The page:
A LARGE housing estate which didn’t get built in Penllergaer, north of Swansea, is back before planning officers for consideration.
Taylor Wimpey secured outline consent for up to 200 homes from Swansea Council six years ago on the condition it signed a planning agreement relating to affordable housing, the provision of off-site drainage, and made a financial contribution towards education.
A planning statement by Barratt Homes, which has submitted the current application, said this agreement wasn’t signed as Taylor Wimpey didn’t want to proceed.
Barratt Homes proposes building 176 houses and four flats on the land, north of Llewellyn Road, which is 20 fewer than it had wanted. This followed pre-application advice from council officers.
The scheme would comprise a mix of one, two, three and four-bed properties with nine of the 180 defined as affordable. That’s fewer affordable units than should be provided in developments in north-west Swansea but Barratt Homes has pointed to financial constraints in the development of the site.
The planning statement said: “This level is considered to be appropriate, however this will need to be negotiated with the council during the determination of the application in an open and transparent manner, with full disclosure of the viability evidence relating to the site.”
The planning statement said the six-hectare estate would have a central play area, a “recreational green route” around the perimeter, new trees, and drainage areas planted with meadow flora. Boundary hedges would be retained as much as possible.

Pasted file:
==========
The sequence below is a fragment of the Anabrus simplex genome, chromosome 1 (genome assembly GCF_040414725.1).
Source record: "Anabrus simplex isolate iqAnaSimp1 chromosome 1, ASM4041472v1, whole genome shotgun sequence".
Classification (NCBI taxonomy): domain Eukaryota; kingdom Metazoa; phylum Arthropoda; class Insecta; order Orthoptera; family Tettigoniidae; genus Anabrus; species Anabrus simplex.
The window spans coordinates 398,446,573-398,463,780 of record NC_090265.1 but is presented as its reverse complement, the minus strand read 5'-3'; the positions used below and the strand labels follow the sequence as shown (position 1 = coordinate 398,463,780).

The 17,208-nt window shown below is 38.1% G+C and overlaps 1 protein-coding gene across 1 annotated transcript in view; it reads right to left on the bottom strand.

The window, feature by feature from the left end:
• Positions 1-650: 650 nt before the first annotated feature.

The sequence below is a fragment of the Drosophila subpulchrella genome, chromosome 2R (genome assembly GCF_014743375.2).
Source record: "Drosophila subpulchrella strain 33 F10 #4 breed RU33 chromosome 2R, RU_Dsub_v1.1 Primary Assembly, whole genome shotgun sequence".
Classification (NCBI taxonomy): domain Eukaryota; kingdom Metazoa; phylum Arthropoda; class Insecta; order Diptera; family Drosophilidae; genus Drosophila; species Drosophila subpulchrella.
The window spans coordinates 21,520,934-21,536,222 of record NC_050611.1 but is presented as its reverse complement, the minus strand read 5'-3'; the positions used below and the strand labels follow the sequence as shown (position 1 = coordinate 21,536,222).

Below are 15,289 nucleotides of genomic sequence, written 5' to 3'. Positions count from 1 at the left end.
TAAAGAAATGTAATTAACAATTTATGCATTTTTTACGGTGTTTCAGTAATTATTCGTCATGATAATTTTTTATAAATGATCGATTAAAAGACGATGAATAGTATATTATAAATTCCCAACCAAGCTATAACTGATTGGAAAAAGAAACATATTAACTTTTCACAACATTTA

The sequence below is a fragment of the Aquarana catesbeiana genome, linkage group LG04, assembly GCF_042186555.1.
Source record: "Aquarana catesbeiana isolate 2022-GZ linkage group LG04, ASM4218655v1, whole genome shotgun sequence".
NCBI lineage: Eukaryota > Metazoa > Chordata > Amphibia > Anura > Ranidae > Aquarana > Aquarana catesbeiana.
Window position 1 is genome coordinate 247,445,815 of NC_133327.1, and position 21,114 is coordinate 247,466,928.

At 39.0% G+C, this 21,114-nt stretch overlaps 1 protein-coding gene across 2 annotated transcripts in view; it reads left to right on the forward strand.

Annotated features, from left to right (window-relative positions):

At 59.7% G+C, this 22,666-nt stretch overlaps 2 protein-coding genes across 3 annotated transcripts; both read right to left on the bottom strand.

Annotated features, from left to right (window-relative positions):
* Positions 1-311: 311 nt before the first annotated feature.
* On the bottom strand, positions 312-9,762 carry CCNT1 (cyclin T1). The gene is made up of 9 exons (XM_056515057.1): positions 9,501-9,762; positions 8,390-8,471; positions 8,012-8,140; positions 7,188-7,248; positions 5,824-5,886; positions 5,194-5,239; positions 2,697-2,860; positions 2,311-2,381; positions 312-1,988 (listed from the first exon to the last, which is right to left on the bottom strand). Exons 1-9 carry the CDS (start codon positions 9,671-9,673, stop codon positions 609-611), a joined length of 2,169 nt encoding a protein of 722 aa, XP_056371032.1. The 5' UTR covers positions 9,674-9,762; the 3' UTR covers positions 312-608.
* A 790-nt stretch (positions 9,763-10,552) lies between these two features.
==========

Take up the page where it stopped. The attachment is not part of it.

Vehicle, cycle, and pedestrian access is proposed from Mount Crescent and 501 car parking spaces are earmarked on site. The planning statement said a transport assessment on behalf of Barratt Homes concluded that the development”would have no material impact” on the wider road network.
The site would also provide access to an area of land to the west, which has an allocation of 50 homes under Swansea’s local development plan.
Penllergaer is set to expand, despite many objections, with up to 850 houses proposed on land between the A4240 Gorseinon Road and the A484 to the south. The first 184-home phase of this development has detailed planning permission.
One resident so far has objected to the Barratt Homes proposal. He lives on Mount Crescent and said he was worried about parking and the prospect of his cul-de-sac being turned into the access way in and out of the development.
“The inconvenience and stress this is going to cause is unbelievable and (it) could take around 10 years just to finish the development,” he said.